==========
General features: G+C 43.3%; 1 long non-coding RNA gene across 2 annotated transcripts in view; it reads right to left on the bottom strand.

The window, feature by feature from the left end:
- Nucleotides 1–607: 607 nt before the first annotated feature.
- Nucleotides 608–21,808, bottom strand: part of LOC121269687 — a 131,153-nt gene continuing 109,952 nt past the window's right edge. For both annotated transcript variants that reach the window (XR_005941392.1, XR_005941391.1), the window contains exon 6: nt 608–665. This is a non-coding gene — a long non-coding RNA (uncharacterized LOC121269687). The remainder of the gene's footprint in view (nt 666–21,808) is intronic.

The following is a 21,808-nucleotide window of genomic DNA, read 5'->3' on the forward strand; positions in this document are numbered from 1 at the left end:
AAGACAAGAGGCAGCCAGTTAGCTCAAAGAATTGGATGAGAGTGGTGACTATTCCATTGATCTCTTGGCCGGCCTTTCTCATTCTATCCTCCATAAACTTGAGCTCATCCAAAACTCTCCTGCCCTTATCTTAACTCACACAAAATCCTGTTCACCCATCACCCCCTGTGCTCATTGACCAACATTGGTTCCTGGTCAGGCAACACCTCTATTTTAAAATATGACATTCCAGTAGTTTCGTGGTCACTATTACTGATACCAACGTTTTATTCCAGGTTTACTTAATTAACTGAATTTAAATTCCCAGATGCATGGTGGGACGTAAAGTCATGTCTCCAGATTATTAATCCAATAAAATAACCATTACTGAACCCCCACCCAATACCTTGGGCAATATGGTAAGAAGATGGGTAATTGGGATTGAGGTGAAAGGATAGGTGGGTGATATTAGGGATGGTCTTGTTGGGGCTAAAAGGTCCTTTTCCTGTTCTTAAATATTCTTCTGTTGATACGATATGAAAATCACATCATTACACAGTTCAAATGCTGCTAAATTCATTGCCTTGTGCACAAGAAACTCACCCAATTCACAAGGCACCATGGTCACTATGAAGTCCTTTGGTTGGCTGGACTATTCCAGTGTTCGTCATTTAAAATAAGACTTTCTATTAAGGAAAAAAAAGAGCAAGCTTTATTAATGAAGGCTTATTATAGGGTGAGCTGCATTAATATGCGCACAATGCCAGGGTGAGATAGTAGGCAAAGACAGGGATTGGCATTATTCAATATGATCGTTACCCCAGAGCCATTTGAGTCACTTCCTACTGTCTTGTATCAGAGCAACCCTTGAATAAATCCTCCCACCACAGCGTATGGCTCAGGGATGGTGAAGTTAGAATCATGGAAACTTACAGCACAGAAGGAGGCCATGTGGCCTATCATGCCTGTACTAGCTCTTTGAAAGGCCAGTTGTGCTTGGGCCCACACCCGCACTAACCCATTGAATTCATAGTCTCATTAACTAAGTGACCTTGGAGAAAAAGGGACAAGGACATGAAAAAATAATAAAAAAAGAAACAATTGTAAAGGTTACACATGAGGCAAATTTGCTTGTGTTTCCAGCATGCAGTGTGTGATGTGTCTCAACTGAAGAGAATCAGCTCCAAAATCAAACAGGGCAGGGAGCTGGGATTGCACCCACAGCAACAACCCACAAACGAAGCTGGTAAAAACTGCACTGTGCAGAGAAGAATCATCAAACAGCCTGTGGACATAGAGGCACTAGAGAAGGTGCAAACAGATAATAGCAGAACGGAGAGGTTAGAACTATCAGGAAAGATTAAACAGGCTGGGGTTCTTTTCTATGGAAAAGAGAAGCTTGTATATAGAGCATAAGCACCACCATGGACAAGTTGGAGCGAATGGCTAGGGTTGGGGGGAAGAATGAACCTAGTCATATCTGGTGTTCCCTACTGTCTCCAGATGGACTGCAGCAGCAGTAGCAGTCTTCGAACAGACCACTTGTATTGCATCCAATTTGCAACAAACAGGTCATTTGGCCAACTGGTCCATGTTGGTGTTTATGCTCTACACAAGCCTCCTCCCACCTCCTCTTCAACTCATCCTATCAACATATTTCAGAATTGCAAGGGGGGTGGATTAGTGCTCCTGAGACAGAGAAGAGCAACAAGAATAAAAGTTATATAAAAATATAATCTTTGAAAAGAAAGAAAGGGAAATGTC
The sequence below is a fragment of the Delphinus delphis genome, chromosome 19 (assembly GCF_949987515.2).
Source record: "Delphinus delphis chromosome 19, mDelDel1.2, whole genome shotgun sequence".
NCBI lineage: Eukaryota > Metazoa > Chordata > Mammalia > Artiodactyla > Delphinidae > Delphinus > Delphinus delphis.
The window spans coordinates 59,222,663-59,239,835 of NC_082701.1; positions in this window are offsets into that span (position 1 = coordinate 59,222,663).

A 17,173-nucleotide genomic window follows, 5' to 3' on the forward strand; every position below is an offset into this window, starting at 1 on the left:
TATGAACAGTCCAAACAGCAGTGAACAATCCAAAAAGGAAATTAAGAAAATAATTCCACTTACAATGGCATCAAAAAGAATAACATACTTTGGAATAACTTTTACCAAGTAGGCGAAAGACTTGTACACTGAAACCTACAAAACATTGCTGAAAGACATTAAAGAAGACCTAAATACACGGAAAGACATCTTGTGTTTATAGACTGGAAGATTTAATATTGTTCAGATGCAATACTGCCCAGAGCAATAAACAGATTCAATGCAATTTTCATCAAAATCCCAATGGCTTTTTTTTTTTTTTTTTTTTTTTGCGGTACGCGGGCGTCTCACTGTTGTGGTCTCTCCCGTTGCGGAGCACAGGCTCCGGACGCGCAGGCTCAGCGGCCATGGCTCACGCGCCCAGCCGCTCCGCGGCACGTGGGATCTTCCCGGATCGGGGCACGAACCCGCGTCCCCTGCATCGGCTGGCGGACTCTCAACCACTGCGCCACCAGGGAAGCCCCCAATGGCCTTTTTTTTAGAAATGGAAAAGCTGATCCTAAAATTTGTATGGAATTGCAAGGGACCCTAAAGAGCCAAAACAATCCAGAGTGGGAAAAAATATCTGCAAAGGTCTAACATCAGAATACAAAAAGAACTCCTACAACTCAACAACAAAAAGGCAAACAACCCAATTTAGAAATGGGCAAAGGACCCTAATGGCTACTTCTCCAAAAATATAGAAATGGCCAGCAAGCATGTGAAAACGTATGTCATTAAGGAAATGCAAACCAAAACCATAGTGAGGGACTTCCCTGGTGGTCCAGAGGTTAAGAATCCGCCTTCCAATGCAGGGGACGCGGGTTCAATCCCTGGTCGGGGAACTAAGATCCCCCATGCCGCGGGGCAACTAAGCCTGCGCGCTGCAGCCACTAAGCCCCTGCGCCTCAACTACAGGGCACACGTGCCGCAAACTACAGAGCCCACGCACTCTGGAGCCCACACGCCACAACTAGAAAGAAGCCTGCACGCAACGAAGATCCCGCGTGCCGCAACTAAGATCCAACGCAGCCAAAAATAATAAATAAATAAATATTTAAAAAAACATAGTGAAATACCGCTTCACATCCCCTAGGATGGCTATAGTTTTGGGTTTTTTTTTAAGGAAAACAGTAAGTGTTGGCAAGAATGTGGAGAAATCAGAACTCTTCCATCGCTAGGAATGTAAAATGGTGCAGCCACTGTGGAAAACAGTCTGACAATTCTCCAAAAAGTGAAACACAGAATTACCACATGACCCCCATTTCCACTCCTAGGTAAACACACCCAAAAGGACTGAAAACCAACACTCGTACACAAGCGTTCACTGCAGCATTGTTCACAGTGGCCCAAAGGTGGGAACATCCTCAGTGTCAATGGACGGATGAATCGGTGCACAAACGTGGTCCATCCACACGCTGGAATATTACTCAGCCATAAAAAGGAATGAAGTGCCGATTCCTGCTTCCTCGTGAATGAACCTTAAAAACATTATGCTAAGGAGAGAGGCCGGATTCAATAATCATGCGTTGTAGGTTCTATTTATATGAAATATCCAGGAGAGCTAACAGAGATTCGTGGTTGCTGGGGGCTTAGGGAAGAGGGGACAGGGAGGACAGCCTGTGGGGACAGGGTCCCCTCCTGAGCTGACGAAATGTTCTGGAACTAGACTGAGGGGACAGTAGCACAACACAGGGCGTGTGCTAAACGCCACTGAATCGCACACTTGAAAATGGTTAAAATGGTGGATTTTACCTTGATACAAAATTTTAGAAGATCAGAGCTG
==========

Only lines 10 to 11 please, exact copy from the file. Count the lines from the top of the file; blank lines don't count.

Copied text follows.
The window spans coordinates 59,222,663-59,239,835 of NC_082701.1; positions in this window are offsets into that span (position 1 = coordinate 59,222,663).

A 17,173-nucleotide genomic window follows, 5' to 3' on the forward strand; every position below is an offset into this window, starting at 1 on the left: